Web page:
The Valdosta Daily Times
Valdosta’s District 1 is set to receive two new sidewalks and have four streets resurfaced, but some residents believe these have been too long in coming and had hoped to see more improvements.
The Valdosta City Council approved two separate plans at its Nov. 15 regular meeting — one for sidewalks funded by SPLOST (Special Purpose Local Option Sales Tax) and another for streets to be paved with Local Maintenance and Improvement Grant dollars, funded by the Georgia Department of Transportation.
But the resurfacing project plans improvements to less than half a mile of community streets and about 4,700 feet of sidewalks along two roads. City Manager Larry Hanson said a tight budget is partially to blame.
“When we passed the SPLOST referendum in 2008, the city expected to have $72 million in the next year, but that estimated $72 million ended up being $52 million,” Hanson said. “That’s $20 million less than we projected, so we had to reduce the number of projects.”
In addition to coming up short on SPLOST to fund sidewalks and other municipal projects, often these projects involve more than “just sidewalks,” Hanson said; they require the retro-fitting or relocation of utilities, the installation of curb and gutter and other challenges.
“You can’t just pour a sidewalk two feet off the road without curb and gutter,” Hanson said. “It takes more time and more money and more design to retro-fit older neighborhoods with sidewalks. It’s just not that simple.”
In other districts seeing near-constant construction to erect new buildings and repair old real estate, the builders themselves are responsible for the installation of sidewalks, Hanson said, not the city.
“Sidewalks are usually paid for by the private developer putting in the new development,” Hanson said. “That’s the way it’s been done for the past 20 years.”
Older communities that were established prior to this plan fall under the responsibility of the city government, which is the other problem, according to Hanson. Areas not seeing continued development require government dollars that are difficult to come by these days, especially since 100 percent of these capital improvement projects are funded through SPLOST.
The SPLOST VII referendum was turned down Nov. 6, but the city will have an opportunity to list it again next November, after a 12-month waiting period required by Georgia statutes. The city has no say in whether SPLOST will appear on the off-season ballot; the Lowndes County Commission is the only government entity that can officially call for the referendum, Hanson said.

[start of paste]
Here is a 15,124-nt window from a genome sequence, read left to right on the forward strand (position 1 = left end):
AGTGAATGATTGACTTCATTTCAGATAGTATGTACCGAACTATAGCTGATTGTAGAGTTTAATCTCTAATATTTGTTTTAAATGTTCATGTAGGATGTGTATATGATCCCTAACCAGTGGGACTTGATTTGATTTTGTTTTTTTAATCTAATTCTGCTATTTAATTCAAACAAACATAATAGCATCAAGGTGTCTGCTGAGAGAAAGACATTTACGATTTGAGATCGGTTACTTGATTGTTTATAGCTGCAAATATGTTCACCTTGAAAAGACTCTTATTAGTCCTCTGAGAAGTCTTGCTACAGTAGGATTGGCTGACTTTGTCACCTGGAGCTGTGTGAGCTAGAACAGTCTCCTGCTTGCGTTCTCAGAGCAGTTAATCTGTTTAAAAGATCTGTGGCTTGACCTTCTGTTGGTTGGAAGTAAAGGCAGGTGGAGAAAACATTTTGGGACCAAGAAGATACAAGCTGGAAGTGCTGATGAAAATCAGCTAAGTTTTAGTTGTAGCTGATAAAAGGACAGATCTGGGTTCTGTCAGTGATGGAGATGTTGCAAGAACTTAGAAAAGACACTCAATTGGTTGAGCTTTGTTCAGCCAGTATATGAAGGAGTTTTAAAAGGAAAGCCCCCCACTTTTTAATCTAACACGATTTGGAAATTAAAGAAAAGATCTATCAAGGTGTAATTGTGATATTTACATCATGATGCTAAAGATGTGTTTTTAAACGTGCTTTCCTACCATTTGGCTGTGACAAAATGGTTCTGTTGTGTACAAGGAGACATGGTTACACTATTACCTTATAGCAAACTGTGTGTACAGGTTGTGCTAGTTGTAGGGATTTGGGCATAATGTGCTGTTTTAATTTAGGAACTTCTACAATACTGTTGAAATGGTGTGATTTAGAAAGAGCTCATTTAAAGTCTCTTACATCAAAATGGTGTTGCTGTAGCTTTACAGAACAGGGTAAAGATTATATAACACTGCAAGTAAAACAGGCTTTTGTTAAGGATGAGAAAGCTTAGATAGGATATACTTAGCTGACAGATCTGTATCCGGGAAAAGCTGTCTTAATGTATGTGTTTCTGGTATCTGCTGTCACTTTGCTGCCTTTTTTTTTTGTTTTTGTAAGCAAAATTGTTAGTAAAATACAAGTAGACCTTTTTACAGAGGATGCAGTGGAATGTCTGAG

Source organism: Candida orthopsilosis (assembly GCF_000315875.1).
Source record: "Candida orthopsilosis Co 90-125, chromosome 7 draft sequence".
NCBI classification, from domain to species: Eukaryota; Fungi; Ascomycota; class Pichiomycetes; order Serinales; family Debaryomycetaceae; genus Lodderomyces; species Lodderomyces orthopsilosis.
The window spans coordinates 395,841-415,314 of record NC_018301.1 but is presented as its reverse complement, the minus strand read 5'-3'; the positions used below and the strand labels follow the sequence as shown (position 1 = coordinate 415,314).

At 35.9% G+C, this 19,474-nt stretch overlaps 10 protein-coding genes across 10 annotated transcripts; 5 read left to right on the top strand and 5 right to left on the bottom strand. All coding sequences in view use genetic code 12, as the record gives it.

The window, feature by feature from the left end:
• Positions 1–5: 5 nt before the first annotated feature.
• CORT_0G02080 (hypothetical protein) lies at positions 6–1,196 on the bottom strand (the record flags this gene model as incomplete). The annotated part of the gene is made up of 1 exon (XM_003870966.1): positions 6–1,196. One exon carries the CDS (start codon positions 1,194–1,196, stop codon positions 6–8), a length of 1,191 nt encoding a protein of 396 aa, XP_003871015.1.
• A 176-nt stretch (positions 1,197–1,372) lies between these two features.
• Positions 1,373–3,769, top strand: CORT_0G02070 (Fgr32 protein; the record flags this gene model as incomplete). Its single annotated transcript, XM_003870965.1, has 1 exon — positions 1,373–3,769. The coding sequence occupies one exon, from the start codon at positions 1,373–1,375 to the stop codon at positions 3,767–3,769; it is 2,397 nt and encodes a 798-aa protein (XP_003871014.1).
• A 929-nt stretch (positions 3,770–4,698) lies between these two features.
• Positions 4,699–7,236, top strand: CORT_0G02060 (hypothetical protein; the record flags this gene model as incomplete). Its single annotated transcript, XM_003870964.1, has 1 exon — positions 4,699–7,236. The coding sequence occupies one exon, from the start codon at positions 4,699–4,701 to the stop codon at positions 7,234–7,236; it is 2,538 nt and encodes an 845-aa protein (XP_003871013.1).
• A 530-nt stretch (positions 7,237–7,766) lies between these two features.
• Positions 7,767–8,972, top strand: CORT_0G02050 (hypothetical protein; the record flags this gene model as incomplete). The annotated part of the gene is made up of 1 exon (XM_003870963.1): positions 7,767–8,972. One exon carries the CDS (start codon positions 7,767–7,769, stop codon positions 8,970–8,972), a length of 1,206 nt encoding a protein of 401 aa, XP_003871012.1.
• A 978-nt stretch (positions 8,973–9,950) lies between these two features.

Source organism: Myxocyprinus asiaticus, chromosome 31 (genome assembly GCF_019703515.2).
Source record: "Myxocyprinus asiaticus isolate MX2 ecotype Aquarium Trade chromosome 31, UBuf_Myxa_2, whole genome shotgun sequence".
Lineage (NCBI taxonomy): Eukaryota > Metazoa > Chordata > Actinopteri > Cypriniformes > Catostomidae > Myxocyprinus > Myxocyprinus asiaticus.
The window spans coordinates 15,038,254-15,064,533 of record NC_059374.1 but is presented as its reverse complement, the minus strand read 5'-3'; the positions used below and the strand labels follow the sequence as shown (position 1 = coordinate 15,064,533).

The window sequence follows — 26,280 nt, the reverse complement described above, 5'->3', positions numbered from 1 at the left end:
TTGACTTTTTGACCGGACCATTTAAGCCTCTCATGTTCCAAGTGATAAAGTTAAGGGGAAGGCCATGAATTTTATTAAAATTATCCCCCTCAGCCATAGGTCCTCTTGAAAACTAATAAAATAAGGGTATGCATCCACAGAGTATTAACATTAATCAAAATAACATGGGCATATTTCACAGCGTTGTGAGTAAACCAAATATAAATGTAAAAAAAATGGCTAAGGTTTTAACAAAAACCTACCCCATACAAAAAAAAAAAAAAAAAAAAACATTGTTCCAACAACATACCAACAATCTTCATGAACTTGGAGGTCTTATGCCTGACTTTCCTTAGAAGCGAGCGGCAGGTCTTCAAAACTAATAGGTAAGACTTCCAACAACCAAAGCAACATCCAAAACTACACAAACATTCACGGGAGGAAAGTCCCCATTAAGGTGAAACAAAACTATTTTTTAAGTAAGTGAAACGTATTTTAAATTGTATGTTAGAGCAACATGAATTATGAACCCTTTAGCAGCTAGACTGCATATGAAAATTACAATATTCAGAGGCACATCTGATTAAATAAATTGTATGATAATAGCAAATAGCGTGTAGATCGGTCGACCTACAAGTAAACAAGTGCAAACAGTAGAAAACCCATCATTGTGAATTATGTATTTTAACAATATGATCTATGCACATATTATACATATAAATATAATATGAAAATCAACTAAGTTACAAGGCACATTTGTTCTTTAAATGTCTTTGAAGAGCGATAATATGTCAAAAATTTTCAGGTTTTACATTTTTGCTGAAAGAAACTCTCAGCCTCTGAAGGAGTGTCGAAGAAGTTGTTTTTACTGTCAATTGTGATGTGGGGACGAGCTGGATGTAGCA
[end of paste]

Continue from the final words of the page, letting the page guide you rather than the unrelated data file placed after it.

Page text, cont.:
Resurfacing projects are another issue. The city must submit a list of streets in need of improvement, and GDOT will assess which have the greatest need before choosing to dole out grant dollars through the LMIG program, Hanson said, and most do not qualify.
“We’ll submit 30 streets, assuming we’ll get 13,” Hanson said. “Say we turn in Slater Street, and the DOT evaluates it, and they say it’s borderline. They pick the ones that meet their criteria.”
The typical life of a city street is about 20 years, or 15 to be safe. Of the 283 miles of city streets in Valdosta, 12.82 miles of resurfacing have been purchased since 2011, including the pending projects, Hanson said. This mileage must be spread city-wide to address multiple issues.
The need is apparent and constant, said District 1 Councilman James Wright, especially among his constituents. While Woodlawn Drive and East Brookwood Place may not display “cow trails” — those footpaths worn into the grass by pedestrians — residents often walk in the streets themselves.
“There’s not any cow trails you see there because the children walk in the road,” Wright said. “The wheelchairs, the people in the community, they have to travel in the streets. When you walk around, you have to walk in somebody’s yard or in the street along the white line. There’s a real need, not only in this community, but in other areas.”
Wright raised concerns in previous council meetings about this need not being addressed, so he is glad to see whatever improvements are made to the area, he said. No matter how big or how small the mileage.
“You won’t hear me fuss about it because any progress is better than none at all,” Wright said. “We will always want more, but I am satisfied.”